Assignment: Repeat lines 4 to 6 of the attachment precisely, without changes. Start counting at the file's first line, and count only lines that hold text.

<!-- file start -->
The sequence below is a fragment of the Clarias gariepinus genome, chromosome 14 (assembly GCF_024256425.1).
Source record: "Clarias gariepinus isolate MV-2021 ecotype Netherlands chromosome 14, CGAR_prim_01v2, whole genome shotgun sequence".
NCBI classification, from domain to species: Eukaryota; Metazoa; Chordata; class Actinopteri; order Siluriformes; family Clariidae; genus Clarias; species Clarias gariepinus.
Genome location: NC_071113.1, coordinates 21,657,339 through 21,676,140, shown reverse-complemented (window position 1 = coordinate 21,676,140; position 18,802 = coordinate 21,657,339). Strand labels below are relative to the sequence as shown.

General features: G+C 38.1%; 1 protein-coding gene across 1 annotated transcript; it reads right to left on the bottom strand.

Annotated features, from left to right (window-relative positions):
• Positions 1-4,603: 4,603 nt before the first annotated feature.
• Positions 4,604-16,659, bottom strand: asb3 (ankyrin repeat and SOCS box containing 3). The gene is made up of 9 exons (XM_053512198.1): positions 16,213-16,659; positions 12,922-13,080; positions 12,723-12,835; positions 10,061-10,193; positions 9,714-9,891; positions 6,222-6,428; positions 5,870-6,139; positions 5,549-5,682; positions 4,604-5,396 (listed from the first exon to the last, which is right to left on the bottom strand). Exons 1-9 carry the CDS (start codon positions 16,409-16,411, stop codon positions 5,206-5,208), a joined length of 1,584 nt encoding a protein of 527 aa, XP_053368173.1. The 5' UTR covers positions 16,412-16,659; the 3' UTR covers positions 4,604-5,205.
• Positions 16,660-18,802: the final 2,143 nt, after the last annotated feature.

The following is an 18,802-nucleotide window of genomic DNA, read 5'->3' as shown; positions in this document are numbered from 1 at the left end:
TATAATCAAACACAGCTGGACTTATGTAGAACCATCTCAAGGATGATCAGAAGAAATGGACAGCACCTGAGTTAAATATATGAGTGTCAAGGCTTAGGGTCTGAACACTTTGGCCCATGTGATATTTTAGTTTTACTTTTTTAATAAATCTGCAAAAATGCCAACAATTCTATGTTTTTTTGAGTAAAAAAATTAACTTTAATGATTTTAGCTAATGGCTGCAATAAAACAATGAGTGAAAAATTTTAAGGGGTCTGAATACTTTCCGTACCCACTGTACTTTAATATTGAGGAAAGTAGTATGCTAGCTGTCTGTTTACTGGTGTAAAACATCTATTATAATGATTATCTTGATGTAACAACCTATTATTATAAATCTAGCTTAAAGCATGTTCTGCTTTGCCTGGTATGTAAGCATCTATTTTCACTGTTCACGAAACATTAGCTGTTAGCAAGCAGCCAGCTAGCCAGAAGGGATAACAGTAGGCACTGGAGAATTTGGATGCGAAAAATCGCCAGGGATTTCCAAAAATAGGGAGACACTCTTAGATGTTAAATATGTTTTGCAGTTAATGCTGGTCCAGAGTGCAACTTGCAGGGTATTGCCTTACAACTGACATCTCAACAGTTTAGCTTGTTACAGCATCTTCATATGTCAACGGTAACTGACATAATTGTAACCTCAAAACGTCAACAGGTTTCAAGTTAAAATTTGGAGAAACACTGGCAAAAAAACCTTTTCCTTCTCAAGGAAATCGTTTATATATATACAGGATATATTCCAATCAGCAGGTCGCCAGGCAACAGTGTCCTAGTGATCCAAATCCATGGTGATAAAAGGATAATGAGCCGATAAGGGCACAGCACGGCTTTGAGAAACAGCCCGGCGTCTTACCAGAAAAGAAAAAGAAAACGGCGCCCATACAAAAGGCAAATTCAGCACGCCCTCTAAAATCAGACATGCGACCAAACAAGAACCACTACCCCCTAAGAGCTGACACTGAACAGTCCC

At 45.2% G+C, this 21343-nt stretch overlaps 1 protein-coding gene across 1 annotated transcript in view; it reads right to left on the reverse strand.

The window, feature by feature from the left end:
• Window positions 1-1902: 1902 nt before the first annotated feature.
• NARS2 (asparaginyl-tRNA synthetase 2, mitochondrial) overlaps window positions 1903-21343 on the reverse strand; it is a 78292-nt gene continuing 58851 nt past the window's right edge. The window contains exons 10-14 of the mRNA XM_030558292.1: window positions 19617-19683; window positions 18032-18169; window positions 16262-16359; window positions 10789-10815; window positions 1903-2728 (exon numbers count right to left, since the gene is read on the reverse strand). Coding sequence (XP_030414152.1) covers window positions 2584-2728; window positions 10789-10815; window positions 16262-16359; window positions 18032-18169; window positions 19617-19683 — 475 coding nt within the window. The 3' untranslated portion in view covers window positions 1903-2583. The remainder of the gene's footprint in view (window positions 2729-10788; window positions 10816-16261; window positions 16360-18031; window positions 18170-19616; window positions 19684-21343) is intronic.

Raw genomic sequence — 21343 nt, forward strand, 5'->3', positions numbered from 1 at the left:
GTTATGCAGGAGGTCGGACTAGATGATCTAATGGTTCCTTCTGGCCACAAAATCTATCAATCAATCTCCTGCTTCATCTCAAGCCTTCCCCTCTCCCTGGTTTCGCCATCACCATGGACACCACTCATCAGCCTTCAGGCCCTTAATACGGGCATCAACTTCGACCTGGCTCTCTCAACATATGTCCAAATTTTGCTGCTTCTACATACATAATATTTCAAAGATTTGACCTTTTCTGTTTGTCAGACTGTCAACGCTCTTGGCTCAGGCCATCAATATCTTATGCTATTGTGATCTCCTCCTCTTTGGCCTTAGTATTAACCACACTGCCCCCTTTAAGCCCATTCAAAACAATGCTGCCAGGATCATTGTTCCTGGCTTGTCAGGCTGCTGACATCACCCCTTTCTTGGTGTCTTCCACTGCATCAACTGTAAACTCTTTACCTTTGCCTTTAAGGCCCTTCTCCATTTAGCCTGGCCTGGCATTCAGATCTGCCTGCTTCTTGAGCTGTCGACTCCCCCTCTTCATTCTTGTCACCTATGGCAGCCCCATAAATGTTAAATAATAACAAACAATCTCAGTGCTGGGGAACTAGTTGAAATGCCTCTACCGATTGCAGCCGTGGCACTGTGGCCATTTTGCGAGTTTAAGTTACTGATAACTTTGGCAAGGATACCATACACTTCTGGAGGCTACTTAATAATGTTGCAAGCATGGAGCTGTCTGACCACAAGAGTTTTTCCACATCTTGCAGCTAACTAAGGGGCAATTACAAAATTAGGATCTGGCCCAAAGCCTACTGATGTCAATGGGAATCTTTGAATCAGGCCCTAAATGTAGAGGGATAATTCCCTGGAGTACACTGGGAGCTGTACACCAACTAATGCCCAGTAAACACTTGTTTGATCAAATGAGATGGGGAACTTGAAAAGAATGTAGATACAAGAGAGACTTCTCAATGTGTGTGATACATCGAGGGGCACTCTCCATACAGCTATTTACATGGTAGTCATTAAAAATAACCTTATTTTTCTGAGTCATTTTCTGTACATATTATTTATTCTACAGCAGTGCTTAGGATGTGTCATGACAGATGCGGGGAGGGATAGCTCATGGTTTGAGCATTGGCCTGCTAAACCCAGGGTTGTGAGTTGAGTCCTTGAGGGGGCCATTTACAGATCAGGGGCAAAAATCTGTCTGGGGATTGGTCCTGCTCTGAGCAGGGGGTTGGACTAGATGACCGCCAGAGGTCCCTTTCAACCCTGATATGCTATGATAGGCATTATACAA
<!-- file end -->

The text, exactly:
Genome location: NC_071113.1, coordinates 21,657,339 through 21,676,140, shown reverse-complemented (window position 1 = coordinate 21,676,140; position 18,802 = coordinate 21,657,339). Strand labels below are relative to the sequence as shown.

General features: G+C 38.1%; 1 protein-coding gene across 1 annotated transcript; it reads right to left on the bottom strand.

Annotated features, from left to right (window-relative positions):